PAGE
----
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The World Environment and Resources Committee


The World Resources Institute. Policy studies, climate change
Murray Gell-Mann Scientist
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The World Resources Institute has been valuable, and especially when it's co-operated with other organizations. Because policy studies are essential in this area: if you push in one place you're likely to have effects in some very distant place, and you can't do just one thing, as somebody said, so it's essential to have rather careful, well-designed policy studies covering many different fields, many different areas of… many different kinds of subject matter all interlocking, all interacting to try to see what the effects of actions are likely to be, and even then it's only probabilistic, but it's extremely important, before taking action. Of course one shouldn't be paralyzed and trapped into inaction by the fact that there is uncertainty; one must act in the face of some degree of uncertainty. The arguments about doing something about global climate change, for instance, are many of them very silly. Some people want to wait until there is unmistakable scientific evidence of a particular kind of climate change, like global warming, but that's absurd: by that time it's absolutely certain that this will be happening it'll be too late to do anything about it. It's important to take out insurance. We took out trillions and trillions of dollars of insurance against the unlikely but undesirable event that a… a Soviet invasion of Western Europe would have been. In the same way, if we're monkeying with the fundamental parameters of the atmosphere of the only planet we have to live on, we should be rather conservative, and why someone who calls himself or herself a conservative would be against taking out a lot of insurance in this domain, I can't possibly understand. The conservative… the conservative way to do things is to… is to make a considerable effort to reduce greenhouse gases, and reduce the emissions of greenhouse gases and so on.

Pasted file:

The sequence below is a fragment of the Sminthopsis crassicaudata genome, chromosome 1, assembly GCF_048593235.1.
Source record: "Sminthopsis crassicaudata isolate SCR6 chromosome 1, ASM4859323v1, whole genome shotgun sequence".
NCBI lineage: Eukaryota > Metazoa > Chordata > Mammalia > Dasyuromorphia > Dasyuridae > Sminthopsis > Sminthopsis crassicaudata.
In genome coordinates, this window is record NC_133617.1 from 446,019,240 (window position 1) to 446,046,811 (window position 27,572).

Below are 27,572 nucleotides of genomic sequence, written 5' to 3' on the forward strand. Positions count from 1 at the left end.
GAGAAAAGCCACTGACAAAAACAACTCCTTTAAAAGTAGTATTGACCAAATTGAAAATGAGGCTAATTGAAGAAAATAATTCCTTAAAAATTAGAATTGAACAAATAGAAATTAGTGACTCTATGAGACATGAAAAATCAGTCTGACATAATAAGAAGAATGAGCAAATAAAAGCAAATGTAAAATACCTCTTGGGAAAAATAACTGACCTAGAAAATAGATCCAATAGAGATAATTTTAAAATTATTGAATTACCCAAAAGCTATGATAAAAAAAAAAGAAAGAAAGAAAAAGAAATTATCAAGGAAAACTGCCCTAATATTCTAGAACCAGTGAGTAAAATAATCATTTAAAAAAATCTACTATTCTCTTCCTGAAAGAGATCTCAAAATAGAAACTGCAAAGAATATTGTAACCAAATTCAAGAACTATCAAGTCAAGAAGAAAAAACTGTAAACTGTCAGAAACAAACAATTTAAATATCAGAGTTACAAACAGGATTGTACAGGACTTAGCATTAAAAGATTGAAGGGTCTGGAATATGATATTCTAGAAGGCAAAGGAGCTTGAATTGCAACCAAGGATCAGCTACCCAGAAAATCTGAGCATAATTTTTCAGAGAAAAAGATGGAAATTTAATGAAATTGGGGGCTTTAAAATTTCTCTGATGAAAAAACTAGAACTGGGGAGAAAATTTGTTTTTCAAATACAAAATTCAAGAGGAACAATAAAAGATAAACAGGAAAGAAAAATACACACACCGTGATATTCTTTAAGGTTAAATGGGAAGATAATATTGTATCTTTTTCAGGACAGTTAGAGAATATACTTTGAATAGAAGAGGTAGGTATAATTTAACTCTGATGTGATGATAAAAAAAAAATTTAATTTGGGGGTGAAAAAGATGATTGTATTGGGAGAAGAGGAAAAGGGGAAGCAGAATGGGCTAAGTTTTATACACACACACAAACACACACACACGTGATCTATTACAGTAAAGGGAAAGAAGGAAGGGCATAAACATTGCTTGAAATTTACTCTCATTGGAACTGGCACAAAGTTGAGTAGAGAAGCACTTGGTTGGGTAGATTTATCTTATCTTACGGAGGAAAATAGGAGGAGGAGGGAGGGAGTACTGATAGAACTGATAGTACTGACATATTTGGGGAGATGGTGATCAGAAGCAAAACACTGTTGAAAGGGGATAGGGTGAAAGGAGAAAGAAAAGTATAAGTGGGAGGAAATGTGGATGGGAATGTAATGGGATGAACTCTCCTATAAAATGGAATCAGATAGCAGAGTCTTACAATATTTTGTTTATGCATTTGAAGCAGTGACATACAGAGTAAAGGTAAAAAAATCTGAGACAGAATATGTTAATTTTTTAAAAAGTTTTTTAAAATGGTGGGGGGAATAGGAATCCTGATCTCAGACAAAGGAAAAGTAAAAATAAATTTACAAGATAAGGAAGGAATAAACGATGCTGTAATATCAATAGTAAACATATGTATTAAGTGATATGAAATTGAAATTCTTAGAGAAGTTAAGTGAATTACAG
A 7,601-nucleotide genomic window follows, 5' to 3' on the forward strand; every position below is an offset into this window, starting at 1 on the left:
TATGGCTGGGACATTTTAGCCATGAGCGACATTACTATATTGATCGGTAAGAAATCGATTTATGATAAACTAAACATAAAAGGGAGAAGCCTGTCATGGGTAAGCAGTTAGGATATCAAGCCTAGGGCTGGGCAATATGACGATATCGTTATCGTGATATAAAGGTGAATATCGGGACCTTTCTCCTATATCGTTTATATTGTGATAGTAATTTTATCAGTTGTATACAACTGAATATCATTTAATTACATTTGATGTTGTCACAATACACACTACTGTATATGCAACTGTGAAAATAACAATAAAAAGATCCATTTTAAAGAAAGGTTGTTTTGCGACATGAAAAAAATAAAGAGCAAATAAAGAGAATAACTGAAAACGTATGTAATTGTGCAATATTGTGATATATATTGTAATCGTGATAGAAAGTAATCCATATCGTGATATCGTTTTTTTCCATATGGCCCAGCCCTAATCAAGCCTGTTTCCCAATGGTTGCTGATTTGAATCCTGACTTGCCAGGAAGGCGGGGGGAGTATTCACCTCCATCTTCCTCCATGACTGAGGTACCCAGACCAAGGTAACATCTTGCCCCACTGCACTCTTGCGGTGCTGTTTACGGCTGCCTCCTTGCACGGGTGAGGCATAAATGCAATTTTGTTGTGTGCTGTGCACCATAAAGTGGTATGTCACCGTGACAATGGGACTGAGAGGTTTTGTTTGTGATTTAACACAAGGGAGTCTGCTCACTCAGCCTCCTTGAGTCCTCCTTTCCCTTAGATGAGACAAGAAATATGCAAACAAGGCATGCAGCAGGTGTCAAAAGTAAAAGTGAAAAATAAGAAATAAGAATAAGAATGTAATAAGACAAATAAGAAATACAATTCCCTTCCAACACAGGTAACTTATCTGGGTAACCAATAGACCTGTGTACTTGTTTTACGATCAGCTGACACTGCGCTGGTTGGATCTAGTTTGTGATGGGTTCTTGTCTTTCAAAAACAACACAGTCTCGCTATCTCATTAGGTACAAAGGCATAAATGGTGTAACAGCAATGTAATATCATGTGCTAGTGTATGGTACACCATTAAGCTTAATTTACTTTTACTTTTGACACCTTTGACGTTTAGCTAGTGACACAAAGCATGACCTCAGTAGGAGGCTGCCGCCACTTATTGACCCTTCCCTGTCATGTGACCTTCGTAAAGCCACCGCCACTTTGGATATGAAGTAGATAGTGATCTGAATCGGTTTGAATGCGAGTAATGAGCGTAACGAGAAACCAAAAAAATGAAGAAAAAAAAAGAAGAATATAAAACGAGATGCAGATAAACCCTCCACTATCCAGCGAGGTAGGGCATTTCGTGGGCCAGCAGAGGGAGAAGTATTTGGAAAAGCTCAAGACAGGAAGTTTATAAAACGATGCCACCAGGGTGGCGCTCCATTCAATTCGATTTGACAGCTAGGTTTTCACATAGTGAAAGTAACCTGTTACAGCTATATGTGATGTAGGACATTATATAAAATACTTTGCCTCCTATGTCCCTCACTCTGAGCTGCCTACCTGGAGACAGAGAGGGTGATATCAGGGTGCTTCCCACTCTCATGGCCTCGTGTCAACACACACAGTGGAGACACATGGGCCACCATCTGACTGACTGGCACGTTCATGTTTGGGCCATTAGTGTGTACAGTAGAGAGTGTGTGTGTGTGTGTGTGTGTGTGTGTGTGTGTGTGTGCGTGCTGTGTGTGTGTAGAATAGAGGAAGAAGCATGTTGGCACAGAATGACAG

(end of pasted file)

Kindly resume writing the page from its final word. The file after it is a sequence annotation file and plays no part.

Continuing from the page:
New York-born physicist Murray Gell-Mann (1929-2019) was known for his creation of the eightfold way, an ordering system for subatomic particles, comparable to the periodic table. His discovery of the omega-minus particle filled a gap in the system, brought the theory wide acceptance and led to Gell-Mann's winning the Nobel Prize in Physics in 1969.

Listeners: Geoffrey West

Geoffrey West is a Staff Member, Fellow, and Program Manager for High Energy Physics at Los Alamos National Laboratory. He is also a member of The Santa Fe Institute. He is a native of England and was educated at Cambridge University (B.A. 1961). He received his Ph.D. from Stanford University in 1966 followed by post-doctoral appointments at Cornell and Harvard Universities. He returned to Stanford as a faculty member in 1970. He left to build and lead the Theoretical High Energy Physics Group at Los Alamos. He has numerous scientific publications including the editing of three books. His primary interest has been in fundamental questions in Physics, especially those concerning the elementary particles and their interactions. His long-term fascination in general scaling phenomena grew out of his work on scaling in quantum chromodynamics and the unification of all forces of nature. In 1996 this evolved into the highly productive collaboration with James Brown and Brian Enquist on the origin of allometric scaling laws in biology and the development of realistic quantitative models that analyse the influence of size on the structural and functional design of organisms.

Tags: World Resources Institute, Western Europe

Duration: 2 minutes, 14 seconds

Date story recorded: October 1997

Date story went live: 29 September 2010